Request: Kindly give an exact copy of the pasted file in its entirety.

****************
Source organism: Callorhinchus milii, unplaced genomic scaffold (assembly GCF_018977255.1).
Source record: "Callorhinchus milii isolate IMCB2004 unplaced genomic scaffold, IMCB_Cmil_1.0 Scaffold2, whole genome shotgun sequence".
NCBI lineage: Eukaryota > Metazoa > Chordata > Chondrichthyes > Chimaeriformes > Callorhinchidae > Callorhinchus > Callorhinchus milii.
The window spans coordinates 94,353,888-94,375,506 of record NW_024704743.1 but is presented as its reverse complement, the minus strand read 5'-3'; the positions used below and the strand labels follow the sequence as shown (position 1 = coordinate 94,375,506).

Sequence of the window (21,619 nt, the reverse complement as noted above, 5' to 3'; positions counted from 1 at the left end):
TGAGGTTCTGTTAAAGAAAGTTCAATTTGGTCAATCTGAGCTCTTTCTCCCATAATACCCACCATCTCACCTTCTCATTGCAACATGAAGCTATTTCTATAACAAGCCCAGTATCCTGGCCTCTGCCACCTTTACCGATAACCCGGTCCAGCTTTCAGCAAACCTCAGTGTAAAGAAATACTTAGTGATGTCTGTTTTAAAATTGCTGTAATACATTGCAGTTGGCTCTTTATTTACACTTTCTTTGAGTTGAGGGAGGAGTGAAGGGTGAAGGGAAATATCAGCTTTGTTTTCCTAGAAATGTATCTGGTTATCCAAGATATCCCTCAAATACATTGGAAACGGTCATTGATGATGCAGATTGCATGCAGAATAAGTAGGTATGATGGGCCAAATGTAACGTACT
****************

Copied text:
Source organism: Callorhinchus milii, unplaced genomic scaffold (assembly GCF_018977255.1).
Source record: "Callorhinchus milii isolate IMCB2004 unplaced genomic scaffold, IMCB_Cmil_1.0 Scaffold2, whole genome shotgun sequence".
NCBI lineage: Eukaryota > Metazoa > Chordata > Chondrichthyes > Chimaeriformes > Callorhinchidae > Callorhinchus > Callorhinchus milii.
The window spans coordinates 94,353,888-94,375,506 of record NW_024704743.1 but is presented as its reverse complement, the minus strand read 5'-3'; the positions used below and the strand labels follow the sequence as shown (position 1 = coordinate 94,375,506).

Sequence of the window (21,619 nt, the reverse complement as noted above, 5' to 3'; positions counted from 1 at the left end):
TGAGGTTCTGTTAAAGAAAGTTCAATTTGGTCAATCTGAGCTCTTTCTCCCATAATACCCACCATCTCACCTTCTCATTGCAACATGAAGCTATTTCTATAACAAGCCCAGTATCCTGGCCTCTGCCACCTTTACCGATAACCCGGTCCAGCTTTCAGCAAACCTCAGTGTAAAGAAATACTTAGTGATGTCTGTTTTAAAATTGCTGTAATACATTGCAGTTGGCTCTTTATTTACACTTTCTTTGAGTTGAGGGAGGAGTGAAGGGTGAAGGGAAATATCAGCTTTGTTTTCCTAGAAATGTATCTGGTTATCCAAGATATCCCTCAAATACATTGGAAACGGTCATTGATGATGCAGATTGCATGCAGAATAAGTAGGTATGATGGGCCAAATGTAACGTACT